". . . an application for refunding . . . [shall not] be denied, unless the recipient agency has been given reasonable notice and opportunity to show cause why such action should not be taken . . . ."
Such statutory language is to be read in the light of the Fifth Amendment to the United States Constitution which provides that "No person shall be . . . deprived of . . . property, without due process of law."
There is no question that the "show cause" hearing granted the plaintiff by the defendant did not amount to procedural "due process." So the question becomes whether this situation is one in which plaintiff is entitled to due process; i.e. whether the plaintiff had a property interest.
Mil-Ka-Ko's position rests upon the fact that it still has large amounts of funds and equipment on hand and that these goods and monies will revert to the United States as a result of the defendant OEO's action. So the effect of the decision not to refund is something more than a decision not to divert further funds from the public treasury -- it is a decision to recover unexpended funds and valuable equipment in which the plaintiffs now claim a property interest. It follows, the plaintiffs suggest, that such a deprivation must not be effected without due process of law.
It has been held that a welfare recipient, whose right to benefits is defined by statute has a property interest in receiving those payments and that they cannot be terminated without due process, Goldberg v. Kelly, supra. So, too, a tenured college professor has a property interest in his continued employment, Slochower v. Board of Education, 350 U.S. 551, 76 S. Ct. 637, 100 L. Ed. 692 (1956); as do staff members dismissed during the term of their employment contracts, Wieman v. Updegraff, 344 U.S. 183, 73 S. Ct. 215, 97 L. Ed. 216 (1952). Even one employed with the implied expectation of retention has a protected "property interest," Connell v. Higginbotham, 403 U.S. 207, 91 S. Ct. 1772, 29 L. Ed. 2d 418 (1971).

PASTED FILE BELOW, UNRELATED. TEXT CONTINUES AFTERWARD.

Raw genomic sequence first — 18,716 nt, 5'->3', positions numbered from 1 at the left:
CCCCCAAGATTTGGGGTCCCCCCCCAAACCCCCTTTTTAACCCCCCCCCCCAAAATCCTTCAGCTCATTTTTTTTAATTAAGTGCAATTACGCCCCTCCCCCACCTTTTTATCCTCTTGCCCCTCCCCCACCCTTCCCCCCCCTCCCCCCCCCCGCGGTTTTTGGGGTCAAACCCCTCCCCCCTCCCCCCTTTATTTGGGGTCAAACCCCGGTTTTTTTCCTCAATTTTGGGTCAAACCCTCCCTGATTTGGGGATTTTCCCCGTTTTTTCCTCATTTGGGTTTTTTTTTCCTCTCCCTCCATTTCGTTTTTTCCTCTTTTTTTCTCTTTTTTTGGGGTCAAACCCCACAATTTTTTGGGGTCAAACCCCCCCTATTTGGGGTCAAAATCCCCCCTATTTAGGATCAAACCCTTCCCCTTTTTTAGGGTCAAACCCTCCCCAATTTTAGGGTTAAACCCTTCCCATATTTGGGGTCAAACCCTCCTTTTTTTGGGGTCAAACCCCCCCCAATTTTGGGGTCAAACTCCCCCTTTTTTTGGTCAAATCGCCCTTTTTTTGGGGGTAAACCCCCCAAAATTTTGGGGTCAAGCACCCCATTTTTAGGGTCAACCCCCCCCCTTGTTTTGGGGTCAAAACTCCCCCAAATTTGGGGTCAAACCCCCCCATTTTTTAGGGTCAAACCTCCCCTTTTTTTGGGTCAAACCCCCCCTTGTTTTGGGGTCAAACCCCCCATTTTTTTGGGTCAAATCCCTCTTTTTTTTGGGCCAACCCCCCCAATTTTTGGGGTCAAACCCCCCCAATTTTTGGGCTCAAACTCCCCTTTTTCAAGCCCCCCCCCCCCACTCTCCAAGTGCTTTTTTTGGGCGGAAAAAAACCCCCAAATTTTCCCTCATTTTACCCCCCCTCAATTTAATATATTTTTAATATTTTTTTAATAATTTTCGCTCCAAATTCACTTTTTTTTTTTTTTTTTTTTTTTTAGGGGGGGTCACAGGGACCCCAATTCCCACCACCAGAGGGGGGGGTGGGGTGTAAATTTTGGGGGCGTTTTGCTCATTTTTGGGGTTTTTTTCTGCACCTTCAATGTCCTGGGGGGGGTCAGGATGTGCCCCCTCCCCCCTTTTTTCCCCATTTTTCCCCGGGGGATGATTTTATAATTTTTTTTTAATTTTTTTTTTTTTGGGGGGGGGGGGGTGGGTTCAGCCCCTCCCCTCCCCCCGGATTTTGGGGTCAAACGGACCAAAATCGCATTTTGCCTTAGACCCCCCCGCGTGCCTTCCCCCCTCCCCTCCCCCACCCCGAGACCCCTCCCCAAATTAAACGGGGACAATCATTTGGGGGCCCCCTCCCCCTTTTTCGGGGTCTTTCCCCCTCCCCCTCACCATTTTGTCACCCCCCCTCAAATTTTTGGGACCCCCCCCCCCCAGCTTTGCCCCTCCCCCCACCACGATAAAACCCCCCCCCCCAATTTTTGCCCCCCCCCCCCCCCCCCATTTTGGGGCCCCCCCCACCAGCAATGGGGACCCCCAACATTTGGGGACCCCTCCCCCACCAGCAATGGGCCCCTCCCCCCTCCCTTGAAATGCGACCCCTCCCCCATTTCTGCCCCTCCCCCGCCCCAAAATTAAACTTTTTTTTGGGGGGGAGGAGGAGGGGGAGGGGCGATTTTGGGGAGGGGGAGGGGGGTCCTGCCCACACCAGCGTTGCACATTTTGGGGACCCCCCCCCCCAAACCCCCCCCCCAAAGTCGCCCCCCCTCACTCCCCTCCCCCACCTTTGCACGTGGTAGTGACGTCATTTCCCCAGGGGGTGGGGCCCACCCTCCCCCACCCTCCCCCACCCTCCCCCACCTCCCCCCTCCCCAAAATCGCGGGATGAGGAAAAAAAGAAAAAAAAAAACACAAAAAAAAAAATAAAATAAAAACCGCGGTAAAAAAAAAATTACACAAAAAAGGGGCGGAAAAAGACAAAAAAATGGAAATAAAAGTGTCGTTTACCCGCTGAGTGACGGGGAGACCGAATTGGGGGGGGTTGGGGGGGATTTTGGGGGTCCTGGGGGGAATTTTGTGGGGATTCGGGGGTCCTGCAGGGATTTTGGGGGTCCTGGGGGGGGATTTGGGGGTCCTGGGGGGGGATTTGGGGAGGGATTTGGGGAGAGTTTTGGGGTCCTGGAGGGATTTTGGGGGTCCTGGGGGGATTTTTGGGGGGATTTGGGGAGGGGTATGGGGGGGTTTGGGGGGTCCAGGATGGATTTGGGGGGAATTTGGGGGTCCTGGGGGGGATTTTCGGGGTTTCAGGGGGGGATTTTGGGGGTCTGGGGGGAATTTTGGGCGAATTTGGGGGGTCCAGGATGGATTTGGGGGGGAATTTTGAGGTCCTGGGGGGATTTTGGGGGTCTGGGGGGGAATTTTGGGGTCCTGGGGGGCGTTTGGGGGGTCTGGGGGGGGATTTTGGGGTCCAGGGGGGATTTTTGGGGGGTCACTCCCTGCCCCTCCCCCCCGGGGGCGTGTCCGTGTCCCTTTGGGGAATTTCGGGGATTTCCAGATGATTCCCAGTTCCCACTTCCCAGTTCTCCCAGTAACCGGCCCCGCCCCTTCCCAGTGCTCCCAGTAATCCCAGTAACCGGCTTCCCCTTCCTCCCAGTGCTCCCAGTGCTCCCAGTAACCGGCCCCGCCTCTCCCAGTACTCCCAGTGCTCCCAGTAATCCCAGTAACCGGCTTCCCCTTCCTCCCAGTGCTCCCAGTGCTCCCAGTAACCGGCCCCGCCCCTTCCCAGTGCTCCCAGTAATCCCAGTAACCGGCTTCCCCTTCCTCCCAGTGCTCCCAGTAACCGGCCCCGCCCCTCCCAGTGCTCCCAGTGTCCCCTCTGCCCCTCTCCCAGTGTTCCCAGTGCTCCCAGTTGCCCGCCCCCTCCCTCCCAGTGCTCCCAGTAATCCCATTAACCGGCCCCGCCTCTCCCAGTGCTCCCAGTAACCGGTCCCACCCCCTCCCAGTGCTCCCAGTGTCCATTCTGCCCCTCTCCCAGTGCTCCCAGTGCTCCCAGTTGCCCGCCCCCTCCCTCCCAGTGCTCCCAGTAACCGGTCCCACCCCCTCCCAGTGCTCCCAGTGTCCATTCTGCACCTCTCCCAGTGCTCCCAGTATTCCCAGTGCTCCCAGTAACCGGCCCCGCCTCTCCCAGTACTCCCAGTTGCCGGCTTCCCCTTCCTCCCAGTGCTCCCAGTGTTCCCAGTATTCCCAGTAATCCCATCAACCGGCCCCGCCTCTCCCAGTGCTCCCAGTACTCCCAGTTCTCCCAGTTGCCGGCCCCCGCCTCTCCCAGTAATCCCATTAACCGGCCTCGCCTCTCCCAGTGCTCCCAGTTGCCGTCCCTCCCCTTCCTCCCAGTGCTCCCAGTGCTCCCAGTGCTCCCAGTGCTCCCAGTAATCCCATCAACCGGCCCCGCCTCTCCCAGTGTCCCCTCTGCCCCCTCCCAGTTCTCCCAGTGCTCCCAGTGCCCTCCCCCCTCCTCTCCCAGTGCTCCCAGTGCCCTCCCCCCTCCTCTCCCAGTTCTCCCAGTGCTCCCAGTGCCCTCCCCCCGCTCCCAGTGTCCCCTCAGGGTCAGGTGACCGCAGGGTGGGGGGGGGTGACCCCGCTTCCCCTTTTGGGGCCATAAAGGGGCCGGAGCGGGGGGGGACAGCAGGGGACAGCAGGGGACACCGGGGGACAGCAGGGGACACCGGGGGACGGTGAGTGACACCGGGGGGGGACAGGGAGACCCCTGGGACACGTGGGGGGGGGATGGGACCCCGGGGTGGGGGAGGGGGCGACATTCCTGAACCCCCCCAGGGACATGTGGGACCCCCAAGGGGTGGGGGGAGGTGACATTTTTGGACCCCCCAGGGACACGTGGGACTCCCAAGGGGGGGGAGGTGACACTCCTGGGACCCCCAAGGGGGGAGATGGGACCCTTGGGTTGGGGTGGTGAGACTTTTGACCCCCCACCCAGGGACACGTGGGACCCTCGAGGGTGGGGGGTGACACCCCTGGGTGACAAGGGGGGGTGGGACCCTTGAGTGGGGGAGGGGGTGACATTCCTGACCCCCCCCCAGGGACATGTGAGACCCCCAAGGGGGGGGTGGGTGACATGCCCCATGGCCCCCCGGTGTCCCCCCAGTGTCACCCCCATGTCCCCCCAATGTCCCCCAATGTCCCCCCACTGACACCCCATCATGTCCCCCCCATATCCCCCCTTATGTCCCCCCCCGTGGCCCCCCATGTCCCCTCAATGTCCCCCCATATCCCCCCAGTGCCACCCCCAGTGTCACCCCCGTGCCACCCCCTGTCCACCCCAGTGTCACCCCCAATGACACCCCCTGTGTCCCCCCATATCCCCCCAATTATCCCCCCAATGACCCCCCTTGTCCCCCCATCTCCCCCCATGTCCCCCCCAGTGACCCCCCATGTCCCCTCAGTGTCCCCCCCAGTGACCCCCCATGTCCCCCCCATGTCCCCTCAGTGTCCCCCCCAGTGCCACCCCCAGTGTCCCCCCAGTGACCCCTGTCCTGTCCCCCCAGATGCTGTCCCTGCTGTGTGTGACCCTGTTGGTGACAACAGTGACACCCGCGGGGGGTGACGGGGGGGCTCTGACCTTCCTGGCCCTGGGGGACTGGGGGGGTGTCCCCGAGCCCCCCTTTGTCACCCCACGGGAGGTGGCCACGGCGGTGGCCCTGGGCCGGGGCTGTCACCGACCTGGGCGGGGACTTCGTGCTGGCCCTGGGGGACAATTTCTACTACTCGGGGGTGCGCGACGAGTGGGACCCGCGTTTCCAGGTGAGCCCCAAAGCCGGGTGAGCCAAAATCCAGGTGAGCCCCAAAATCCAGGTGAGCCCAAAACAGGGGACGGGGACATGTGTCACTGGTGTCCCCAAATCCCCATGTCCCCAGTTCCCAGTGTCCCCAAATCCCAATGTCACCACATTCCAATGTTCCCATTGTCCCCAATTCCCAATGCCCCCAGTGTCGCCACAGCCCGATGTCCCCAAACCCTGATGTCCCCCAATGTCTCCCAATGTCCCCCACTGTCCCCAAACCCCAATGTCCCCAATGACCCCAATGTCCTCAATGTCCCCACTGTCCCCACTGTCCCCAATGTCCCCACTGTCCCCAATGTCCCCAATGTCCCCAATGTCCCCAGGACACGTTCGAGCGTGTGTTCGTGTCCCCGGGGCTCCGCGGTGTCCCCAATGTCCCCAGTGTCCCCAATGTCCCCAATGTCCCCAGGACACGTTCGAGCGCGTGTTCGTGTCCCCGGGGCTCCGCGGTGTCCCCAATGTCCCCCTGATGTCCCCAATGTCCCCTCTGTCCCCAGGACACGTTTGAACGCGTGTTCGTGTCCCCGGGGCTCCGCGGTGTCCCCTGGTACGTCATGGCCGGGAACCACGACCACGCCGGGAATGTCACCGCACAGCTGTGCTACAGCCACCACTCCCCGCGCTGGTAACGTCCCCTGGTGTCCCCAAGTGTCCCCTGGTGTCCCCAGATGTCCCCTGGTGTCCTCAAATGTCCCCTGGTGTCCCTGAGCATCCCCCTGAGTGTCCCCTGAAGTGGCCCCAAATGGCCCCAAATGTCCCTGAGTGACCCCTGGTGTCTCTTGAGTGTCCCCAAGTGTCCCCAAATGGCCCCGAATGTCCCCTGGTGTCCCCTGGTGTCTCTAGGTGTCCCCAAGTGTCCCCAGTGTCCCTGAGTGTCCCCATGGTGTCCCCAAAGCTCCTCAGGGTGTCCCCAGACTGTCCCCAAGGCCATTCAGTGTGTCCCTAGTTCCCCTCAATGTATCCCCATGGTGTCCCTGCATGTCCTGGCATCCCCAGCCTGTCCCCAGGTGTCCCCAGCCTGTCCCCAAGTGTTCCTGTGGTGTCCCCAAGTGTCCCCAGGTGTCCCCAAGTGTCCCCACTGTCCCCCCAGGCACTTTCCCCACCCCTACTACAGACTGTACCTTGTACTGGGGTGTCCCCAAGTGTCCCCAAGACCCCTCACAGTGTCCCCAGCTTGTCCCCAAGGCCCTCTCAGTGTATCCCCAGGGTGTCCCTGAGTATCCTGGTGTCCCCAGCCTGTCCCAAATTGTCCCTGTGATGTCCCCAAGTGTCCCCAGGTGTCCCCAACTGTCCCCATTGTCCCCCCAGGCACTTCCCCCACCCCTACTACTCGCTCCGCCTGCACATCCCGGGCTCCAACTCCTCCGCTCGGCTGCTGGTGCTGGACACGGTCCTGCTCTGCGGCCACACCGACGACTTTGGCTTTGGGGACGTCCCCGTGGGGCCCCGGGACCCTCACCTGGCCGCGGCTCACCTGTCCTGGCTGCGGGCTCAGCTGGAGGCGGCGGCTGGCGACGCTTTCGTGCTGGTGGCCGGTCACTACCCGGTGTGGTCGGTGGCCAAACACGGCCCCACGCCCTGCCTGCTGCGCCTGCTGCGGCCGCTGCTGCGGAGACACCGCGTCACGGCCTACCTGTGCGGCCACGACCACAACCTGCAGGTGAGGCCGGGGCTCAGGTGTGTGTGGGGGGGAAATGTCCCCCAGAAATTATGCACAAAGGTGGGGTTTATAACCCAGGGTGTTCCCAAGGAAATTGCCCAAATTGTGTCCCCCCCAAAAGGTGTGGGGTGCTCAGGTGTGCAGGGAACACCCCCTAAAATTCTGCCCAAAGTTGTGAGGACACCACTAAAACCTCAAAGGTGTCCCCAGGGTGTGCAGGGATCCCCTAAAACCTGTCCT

After studying the record and the enabling legislation underpinning the OEO program, the Court concludes that Congress intended no such continuing interest to attach to grantees under EOA.
The nature of an OEO grant is such that it is limited in time as well as amount; i.e. funds and equipment are made available to the grantee for certain uses in a specifically indicated sphere of activity for a specific period of time. Just as the purpose for which monies can be spent are limited, so, too, is the period during which it can be spent.
There can be no Constitutional distinction between funds and equipment. While property interests may be acquired in each, mere possession does not vest the possessor with a constitutionally protected property right beyond the terms of the grant. Therefore, it is insupportable to suggest that the non-expenditure of public funds, vests a constitutionally protected property interest in those funds in the persons with a limited authority to expend them after that authority has lapsed by its own terms. Equally insupportable is the suggestion that individuals in any agency whose authority had lapsed may refuse to return equipment or other property to the United States once the authority for its continued possession terminated.
Recently the Supreme Court provided a definition of the interest required to trigger Constitutional guarantees of procedural due process: